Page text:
Britain didn't always have a reputation for terrible food, but fifteen years of rationing meant that we forgot how to cook - you can't build a culinary tradition from powdered egg and tins of spam. We used to have more varieties of cheese than the French, but we forgot how to make most of them when the government nationalised cheese production and decided that we should only make cheddar. Likewise, fatherhood was so deeply disrupted by two world wars that we lost the cultural knowledge of how to be a father.

My dad was distant and unemotional, because he never really had much of a relationship with his dad. His dad lost 17 of his mates in one day after getting stuck in a minefield in Monte Cassino and was never the same afterwards. His dad never knew his dad, because he was blown to bits in Ypres before they ever got to meet. Four generations and more than a century of non-dad dads.

People point to the 1970s as the decade when family life started to diminish, but I think that's just when we admitted defeat. The baby boomers demanded reforms to divorce law, but they didn't invent the single parent household; a huge number of them were raised in families without a father, or with a father too traumatised to bond with his children. They weren't being callous or foolish when they decided that children didn't need fathers, they were just reflecting their own experience - dead dads, missing dads, dads who drank, dads with explosive tempers, dads who cried in their sleep.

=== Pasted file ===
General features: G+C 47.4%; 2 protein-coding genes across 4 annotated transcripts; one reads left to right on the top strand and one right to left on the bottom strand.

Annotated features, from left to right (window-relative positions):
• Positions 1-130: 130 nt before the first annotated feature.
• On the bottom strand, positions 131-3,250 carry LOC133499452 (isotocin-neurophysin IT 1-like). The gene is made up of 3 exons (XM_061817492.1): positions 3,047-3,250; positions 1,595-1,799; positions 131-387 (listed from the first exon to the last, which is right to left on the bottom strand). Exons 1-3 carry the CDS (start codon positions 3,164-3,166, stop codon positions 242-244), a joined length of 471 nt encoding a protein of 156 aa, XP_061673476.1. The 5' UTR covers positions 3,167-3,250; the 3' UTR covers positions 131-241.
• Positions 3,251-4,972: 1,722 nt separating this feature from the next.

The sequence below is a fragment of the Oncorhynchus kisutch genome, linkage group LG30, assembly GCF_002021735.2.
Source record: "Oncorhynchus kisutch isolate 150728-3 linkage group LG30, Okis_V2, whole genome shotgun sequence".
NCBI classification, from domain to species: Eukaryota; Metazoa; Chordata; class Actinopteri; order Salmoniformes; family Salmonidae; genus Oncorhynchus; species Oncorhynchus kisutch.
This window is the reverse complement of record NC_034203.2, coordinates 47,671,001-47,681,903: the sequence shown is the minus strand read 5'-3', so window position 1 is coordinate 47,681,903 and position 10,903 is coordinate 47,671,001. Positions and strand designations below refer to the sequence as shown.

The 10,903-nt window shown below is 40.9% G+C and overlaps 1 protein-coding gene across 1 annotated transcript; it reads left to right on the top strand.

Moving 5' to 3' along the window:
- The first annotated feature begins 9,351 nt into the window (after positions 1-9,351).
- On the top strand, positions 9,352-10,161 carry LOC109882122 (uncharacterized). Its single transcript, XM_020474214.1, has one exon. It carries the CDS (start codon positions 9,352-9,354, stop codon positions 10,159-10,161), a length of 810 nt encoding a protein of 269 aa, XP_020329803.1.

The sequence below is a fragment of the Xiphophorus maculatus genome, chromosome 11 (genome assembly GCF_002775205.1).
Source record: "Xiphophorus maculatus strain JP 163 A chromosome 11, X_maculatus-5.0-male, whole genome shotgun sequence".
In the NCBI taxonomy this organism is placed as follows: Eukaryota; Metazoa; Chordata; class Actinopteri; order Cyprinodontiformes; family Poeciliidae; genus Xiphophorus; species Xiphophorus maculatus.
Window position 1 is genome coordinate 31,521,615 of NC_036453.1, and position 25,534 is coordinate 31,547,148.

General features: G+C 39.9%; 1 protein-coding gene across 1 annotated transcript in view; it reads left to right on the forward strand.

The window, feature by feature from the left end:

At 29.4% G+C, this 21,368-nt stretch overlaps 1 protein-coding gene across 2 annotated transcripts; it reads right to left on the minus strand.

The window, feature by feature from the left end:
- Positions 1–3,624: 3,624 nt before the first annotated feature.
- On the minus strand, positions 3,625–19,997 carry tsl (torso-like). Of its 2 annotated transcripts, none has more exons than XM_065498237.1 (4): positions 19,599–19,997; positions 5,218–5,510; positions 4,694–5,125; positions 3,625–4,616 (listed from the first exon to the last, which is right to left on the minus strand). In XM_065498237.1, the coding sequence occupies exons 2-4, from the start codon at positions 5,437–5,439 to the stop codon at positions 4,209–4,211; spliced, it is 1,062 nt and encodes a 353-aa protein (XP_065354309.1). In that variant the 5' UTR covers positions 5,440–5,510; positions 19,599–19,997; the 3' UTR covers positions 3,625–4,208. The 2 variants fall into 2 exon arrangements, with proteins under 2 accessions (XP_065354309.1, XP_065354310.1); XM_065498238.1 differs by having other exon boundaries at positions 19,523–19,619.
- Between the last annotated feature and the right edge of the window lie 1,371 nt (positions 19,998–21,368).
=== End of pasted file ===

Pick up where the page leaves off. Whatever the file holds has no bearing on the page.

>> No. 452798 Anonymous
26th July 2022
Tuesday 6:55 pm